As for the $85 million the coalition references for diversity, inclusion and equity, Fitzgerald said it "was the plan the Ann Arbor campus created for itself, and the budget, for the Ann Arbor campus, that has been set to accomplish its DEI goals," referring to diversity, equity and inclusion.

The One University coalition is calling for parity on the UM-Flint and Dearborn campuses with the main campus.

The One University coalition has been active on campus since last September but momentum for the group is growing.

This week, an editorial signed by 12 Democratic lawmakers in the Detroit Free Press said students in Dearborn and Flint are not getting fair treatment.

"The need at the U-M Dearborn and Flint campuses is urgent, and we call on the University of Michigan to serve the students who strive to make Michigan home to the leaders and best every day," the letter said. "The disparities on these campuses can be rectified, and Michigan will be a stronger state once they are. We look forward to working with the University of Michigan to make this a reality."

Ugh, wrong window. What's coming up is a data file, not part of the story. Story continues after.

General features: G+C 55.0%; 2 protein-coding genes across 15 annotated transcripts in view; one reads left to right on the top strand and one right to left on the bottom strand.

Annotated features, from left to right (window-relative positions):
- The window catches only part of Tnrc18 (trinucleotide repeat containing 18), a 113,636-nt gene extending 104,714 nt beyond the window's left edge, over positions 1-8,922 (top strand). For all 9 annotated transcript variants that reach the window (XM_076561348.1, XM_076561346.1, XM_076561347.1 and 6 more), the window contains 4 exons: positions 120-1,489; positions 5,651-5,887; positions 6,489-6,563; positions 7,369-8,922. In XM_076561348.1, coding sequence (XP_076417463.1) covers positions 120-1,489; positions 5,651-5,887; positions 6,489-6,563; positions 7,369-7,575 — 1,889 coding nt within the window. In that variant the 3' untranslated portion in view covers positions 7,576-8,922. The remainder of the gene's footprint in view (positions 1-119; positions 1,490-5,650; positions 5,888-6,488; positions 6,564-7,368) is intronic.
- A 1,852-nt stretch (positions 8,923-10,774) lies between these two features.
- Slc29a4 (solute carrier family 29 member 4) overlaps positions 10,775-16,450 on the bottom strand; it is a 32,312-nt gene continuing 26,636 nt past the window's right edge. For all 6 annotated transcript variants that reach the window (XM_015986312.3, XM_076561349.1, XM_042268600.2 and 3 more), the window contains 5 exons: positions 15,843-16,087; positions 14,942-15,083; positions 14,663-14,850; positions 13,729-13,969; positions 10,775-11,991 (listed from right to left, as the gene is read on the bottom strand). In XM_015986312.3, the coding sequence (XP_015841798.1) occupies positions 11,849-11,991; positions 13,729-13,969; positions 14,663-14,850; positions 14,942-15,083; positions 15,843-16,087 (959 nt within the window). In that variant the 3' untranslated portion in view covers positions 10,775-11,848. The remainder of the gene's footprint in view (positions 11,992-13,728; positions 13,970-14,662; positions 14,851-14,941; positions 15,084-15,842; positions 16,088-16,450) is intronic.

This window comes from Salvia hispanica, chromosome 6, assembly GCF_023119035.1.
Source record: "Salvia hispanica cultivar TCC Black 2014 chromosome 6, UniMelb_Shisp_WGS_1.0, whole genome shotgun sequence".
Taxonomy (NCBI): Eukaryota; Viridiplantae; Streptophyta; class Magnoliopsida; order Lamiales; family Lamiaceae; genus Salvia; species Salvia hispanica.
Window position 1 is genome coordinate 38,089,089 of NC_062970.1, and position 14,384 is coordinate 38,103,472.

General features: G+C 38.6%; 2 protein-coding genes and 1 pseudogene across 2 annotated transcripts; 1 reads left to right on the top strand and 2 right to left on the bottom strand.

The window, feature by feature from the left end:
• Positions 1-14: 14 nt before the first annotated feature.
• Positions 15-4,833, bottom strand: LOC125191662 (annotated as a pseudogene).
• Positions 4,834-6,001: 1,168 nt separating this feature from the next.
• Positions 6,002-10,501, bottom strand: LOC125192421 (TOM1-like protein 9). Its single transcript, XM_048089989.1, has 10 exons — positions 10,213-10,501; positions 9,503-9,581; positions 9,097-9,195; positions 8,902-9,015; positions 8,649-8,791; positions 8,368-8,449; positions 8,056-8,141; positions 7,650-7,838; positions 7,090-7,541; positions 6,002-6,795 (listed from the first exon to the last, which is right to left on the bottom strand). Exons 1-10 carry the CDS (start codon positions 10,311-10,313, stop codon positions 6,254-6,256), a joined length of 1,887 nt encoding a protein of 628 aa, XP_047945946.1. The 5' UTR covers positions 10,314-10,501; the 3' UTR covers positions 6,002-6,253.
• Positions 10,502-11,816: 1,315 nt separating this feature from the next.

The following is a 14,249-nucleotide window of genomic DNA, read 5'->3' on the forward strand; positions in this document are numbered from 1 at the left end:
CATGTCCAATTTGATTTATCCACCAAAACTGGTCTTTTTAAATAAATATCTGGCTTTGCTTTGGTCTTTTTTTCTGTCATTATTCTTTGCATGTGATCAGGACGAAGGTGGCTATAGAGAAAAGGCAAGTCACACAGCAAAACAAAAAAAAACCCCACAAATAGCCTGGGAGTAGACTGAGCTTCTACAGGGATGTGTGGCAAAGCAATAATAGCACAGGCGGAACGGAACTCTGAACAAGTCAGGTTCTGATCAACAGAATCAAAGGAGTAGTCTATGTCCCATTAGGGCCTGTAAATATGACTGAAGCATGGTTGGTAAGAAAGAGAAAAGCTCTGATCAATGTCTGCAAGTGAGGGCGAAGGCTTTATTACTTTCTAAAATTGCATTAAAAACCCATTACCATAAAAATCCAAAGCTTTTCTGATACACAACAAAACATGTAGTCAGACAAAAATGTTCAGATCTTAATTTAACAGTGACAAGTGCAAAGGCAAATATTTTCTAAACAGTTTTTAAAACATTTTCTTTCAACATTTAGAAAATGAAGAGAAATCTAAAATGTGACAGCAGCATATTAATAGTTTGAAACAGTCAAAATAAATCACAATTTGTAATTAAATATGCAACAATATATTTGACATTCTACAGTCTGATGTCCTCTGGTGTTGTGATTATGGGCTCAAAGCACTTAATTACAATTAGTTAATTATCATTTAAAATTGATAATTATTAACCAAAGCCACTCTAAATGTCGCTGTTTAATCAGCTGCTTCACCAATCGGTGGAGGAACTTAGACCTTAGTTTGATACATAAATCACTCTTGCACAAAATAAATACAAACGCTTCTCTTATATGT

The platform for the group includes seven points for change. Besides adding campus medical services and extending the Go Blue Guarantee to UM-Dearborn and UM-Flint students, it includes:

•Equalizing the Legislature's per-student allocation for all campuses

•Extending Diversity, Equity and Inclusion funds to UM-Dearborn and UM-Flint since median household income of Ann Arbor students is $154,000 while it is $84,000 in Dearborn and $77,000 in Flint.

•Expanding study abroad scholarships for low-income and working UM-Dearborn and UM-Flint students.

•Offering easier intra-university transfers between the campuses.

•Providing pay parity for graduate students and lecturers, who make $7,000 to $10,000 less in Dearborn and Flint.